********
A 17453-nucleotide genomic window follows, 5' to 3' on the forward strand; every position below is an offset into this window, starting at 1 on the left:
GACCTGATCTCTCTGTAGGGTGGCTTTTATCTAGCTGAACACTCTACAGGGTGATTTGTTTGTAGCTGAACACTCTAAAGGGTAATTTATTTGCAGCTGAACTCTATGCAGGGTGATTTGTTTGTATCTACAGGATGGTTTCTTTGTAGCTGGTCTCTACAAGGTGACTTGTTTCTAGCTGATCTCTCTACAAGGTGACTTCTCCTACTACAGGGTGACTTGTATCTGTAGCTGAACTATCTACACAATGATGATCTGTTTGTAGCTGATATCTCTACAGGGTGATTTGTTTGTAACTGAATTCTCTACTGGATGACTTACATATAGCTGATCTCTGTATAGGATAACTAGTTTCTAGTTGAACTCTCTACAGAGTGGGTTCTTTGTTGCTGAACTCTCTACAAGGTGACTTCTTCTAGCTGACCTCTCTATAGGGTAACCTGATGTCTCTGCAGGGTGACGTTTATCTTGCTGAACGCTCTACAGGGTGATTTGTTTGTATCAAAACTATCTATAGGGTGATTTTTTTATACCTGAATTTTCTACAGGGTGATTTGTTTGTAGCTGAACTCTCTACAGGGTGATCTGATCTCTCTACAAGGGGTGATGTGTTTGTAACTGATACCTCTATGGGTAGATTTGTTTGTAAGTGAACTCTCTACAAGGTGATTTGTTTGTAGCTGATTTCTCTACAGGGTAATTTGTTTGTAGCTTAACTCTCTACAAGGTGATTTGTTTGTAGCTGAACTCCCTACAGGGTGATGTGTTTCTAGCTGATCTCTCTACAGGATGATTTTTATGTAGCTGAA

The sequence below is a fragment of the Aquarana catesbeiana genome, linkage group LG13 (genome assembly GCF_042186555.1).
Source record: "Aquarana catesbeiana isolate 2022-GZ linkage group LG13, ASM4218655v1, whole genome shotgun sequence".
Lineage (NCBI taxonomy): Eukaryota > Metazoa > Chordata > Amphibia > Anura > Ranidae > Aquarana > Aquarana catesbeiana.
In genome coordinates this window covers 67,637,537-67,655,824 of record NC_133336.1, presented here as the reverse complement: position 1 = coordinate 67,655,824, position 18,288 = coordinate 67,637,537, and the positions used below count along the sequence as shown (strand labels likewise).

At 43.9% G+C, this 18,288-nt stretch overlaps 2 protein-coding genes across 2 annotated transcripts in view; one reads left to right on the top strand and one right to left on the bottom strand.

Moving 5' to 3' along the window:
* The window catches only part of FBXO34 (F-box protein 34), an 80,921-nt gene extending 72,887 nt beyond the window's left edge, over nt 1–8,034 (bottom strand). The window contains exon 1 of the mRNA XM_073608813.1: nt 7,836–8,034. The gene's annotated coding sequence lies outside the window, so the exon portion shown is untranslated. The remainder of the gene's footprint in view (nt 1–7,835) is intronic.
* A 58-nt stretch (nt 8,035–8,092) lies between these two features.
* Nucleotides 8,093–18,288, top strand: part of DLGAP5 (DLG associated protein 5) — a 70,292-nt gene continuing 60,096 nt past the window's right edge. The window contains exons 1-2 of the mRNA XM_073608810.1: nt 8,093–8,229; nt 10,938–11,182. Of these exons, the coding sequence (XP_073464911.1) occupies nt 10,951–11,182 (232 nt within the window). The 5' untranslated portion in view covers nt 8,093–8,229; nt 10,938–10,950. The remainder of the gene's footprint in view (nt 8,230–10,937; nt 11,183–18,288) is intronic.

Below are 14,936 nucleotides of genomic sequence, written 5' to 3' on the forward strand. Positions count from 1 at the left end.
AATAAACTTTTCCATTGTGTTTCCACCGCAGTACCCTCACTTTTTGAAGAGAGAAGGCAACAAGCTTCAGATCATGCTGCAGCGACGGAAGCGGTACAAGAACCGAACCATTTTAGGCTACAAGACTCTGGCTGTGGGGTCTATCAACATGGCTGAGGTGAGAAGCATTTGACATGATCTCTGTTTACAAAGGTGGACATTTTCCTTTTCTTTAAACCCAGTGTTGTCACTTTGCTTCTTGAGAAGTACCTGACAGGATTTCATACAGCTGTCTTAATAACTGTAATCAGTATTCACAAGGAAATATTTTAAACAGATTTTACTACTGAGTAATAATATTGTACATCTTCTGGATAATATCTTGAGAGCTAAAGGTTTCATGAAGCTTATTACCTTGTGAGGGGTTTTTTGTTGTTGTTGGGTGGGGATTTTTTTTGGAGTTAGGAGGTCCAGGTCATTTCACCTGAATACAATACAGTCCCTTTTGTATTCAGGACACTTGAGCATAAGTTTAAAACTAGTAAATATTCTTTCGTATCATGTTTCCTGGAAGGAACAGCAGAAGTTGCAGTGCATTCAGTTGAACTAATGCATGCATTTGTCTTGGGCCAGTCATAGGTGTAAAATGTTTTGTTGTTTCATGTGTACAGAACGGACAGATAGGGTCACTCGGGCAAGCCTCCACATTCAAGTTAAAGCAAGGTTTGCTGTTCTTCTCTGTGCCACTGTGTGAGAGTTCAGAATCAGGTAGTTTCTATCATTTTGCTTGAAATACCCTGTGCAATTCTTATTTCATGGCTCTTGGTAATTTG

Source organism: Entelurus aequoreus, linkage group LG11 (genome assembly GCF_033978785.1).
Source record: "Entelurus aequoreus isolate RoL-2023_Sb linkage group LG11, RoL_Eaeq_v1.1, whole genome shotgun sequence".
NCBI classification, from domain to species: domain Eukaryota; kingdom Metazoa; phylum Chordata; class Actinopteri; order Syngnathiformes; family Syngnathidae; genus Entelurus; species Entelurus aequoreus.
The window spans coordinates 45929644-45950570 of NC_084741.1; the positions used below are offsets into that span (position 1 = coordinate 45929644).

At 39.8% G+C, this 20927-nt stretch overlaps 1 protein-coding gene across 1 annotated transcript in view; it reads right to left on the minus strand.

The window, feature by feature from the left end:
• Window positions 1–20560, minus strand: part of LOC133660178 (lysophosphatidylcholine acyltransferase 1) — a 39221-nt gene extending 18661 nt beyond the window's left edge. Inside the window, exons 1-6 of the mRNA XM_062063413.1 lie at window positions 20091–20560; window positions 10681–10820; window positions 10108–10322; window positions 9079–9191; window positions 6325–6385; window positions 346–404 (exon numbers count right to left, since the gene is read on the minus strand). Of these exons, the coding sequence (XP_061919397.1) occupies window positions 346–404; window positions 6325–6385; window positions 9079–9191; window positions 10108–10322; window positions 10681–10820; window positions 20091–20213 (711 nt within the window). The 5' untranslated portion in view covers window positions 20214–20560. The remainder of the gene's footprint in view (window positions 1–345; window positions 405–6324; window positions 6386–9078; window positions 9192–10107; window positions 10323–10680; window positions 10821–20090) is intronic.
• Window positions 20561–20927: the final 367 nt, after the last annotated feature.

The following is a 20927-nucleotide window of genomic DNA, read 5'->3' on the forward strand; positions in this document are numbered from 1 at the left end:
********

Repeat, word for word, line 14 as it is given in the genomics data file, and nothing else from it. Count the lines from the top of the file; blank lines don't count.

Source organism: Entelurus aequoreus, linkage group LG11 (genome assembly GCF_033978785.1).